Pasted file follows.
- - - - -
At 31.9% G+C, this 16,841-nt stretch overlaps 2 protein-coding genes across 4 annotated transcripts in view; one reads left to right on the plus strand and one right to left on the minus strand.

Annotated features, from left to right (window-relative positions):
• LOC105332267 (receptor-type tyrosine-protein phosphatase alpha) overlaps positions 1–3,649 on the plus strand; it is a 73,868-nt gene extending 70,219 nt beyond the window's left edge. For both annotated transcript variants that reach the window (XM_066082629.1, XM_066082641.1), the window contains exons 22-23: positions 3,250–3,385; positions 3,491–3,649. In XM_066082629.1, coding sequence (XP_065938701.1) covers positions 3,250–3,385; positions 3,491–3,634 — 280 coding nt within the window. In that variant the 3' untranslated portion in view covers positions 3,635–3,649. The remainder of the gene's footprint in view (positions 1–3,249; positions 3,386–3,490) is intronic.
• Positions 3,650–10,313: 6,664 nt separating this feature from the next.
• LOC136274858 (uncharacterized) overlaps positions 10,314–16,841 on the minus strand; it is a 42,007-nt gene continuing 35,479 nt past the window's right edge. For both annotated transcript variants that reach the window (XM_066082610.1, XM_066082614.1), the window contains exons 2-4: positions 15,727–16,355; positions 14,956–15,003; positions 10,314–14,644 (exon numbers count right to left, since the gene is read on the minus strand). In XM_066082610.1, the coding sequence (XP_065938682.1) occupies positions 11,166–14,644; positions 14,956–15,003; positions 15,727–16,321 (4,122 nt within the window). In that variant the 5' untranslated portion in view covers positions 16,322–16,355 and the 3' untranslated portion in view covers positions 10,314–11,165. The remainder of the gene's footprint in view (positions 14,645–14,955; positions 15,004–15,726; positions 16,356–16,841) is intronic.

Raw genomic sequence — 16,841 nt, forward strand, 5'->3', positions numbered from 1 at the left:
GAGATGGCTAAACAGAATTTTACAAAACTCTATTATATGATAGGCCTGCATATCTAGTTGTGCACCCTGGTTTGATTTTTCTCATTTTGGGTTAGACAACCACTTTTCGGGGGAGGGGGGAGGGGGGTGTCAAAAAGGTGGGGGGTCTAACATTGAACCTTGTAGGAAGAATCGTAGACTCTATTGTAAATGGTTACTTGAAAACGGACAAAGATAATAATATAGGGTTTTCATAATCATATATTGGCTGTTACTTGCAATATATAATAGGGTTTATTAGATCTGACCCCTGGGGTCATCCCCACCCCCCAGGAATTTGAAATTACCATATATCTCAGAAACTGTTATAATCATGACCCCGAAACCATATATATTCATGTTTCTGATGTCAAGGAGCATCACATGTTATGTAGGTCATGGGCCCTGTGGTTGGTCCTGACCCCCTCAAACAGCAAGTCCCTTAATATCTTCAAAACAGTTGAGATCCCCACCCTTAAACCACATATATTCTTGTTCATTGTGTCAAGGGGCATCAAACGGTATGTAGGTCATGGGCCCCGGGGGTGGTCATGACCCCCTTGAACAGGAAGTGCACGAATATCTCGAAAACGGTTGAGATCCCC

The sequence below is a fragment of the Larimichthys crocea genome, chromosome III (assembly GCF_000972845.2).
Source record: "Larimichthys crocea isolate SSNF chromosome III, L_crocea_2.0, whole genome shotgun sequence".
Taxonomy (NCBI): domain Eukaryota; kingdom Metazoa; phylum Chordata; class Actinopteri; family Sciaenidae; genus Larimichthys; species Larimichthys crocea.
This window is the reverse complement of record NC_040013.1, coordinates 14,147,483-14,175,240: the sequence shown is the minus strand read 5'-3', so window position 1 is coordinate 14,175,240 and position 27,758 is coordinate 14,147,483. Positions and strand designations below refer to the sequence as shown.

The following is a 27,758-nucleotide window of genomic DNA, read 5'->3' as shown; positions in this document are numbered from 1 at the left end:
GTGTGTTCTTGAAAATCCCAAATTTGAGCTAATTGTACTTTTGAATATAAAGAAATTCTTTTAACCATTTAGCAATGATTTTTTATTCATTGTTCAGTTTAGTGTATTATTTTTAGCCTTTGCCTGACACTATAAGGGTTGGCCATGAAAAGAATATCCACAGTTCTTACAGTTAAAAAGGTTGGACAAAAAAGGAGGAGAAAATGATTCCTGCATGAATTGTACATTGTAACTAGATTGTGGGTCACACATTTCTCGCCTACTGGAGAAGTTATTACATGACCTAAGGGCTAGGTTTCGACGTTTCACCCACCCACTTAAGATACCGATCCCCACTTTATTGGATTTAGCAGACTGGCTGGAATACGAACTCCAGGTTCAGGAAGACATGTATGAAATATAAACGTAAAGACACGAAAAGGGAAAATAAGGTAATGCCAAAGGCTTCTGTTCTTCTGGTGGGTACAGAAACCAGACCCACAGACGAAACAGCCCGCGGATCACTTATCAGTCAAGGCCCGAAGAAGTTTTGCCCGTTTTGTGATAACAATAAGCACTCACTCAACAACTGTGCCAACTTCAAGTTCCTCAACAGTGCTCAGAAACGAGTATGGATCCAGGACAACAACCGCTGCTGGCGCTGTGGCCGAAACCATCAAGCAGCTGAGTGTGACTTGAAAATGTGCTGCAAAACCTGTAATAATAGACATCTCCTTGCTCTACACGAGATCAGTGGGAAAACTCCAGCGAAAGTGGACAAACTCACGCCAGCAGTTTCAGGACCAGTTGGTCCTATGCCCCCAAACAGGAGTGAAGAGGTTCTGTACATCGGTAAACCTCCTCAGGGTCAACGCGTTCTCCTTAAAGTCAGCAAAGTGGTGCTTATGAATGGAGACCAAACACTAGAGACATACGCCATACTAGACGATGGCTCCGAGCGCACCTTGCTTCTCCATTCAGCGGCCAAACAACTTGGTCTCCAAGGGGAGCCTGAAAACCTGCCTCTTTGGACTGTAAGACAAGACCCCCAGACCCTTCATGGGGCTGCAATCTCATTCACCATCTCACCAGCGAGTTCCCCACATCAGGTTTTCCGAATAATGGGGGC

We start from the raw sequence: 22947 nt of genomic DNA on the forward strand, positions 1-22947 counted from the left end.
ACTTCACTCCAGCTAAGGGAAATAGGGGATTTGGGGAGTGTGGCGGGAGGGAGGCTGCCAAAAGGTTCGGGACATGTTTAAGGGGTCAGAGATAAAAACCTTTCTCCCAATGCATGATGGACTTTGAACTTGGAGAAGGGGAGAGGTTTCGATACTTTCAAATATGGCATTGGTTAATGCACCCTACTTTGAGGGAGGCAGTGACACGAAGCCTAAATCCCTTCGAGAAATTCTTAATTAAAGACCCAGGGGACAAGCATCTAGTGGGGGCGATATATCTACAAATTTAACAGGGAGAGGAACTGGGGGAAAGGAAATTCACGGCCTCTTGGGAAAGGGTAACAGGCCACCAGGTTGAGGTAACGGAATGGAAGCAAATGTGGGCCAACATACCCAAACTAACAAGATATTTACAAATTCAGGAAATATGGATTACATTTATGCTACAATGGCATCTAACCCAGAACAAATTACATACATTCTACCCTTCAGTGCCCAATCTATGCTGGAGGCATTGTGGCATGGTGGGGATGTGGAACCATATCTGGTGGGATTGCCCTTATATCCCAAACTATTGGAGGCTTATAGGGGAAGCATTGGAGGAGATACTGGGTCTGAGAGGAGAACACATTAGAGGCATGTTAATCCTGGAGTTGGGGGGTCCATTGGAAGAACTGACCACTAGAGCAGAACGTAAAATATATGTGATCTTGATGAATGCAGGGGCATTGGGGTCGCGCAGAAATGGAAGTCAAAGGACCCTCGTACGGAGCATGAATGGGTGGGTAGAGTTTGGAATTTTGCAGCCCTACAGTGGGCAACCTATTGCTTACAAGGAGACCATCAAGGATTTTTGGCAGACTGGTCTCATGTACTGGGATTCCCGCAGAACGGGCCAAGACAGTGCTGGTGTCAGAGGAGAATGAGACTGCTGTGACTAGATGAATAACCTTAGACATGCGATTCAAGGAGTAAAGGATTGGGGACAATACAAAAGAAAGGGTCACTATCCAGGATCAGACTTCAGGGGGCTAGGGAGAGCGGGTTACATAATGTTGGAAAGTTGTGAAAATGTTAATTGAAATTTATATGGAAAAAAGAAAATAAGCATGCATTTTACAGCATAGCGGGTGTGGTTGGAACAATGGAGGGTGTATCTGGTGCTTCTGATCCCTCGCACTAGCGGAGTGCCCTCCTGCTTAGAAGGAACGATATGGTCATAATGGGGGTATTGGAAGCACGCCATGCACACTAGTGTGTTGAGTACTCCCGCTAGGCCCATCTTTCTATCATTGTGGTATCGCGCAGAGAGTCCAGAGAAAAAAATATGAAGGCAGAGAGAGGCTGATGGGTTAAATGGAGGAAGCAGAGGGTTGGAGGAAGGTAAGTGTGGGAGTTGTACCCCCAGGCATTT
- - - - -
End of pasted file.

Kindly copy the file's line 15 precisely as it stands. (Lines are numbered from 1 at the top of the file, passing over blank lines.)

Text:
ACTTCACTCCAGCTAAGGGAAATAGGGGATTTGGGGAGTGTGGCGGGAGGGAGGCTGCCAAAAGGTTCGGGACATGTTTAAGGGGTCAGAGATAAAAACCTTTCTCCCAATGCATGATGGACTTTGAACTTGGAGAAGGGGAGAGGTTTCGATACTTTCAAATATGGCATTGGTTAATGCACCCTACTTTGAGGGAGGCAGTGACACGAAGCCTAAATCCCTTCGAGAAATTCTTAATTAAAGACCCAGGGGACAAGCATCTAGTGGGGGCGATATATCTACAAATTTAACAGGGAGAGGAACTGGGGGAAAGGAAATTCACGGCCTCTTGGGAAAGGGTAACAGGCCACCAGGTTGAGGTAACGGAATGGAAGCAAATGTGGGCCAACATACCCAAACTAACAAGATATTTACAAATTCAGGAAATATGGATTACATTTATGCTACAATGGCATCTAACCCAGAACAAATTACATACATTCTACCCTTCAGTGCCCAATCTATGCTGGAGGCATTGTGGCATGGTGGGGATGTGGAACCATATCTGGTGGGATTGCCCTTATATCCCAAACTATTGGAGGCTTATAGGGGAAGCATTGGAGGAGATACTGGGTCTGAGAGGAGAACACATTAGAGGCATGTTAATCCTGGAGTTGGGGGGTCCATTGGAAGAACTGACCACTAGAGCAGAACGTAAAATATATGTGATCTTGATGAATGCAGGGGCATTGGGGTCGCGCAGAAATGGAAGTCAAAGGACCCTCGTACGGAGCATGAATGGGTGGGTAGAGTTTGGAATTTTGCAGCCCTACAGTGGGCAACCTATTGCTTACAAGGAGACCATCAAGGATTTTTGGCAGACTGGTCTCATGTACTGGGATTCCCGCAGAACGGGCCAAGACAGTGCTGGTGTCAGAGGAGAATGAGACTGCTGTGACTAGATGAATAACCTTAGACATGCGATTCAAGGAGTAAAGGATTGGGGACAATACAAAAGAAAGGGTCACTATCCAGGATCAGACTTCAGGGGGCTAGGGAGAGCGGGTTACATAATGTTGGAAAGTTGTGAAAATGTTAATTGAAATTTATATGGAAAAAAGAAAATAAGCATGCATTTTACAGCATAGCGGGTGTGGTTGGAACAATGGAGGGTGTATCTGGTGCTTCTGATCCCTCGCACTAGCGGAGTGCCCTCCTGCTTAGAAGGAACGATATGGTCATAATGGGGGTATTGGAAGCACGCCATGCACACTAGTGTGTTGAGTACTCCCGCTAGGCCCATCTTTCTATCATTGTGGTATCGCGCAGAGAGTCCAGAGAAAAAAATATGAAGGCAGAGAGAGGCTGATGGGTTAAATGGAGGAAGCAGAGGGTTGGAGGAAGGTAAGTGTGGGAGTTGTACCCCCAGGCATTT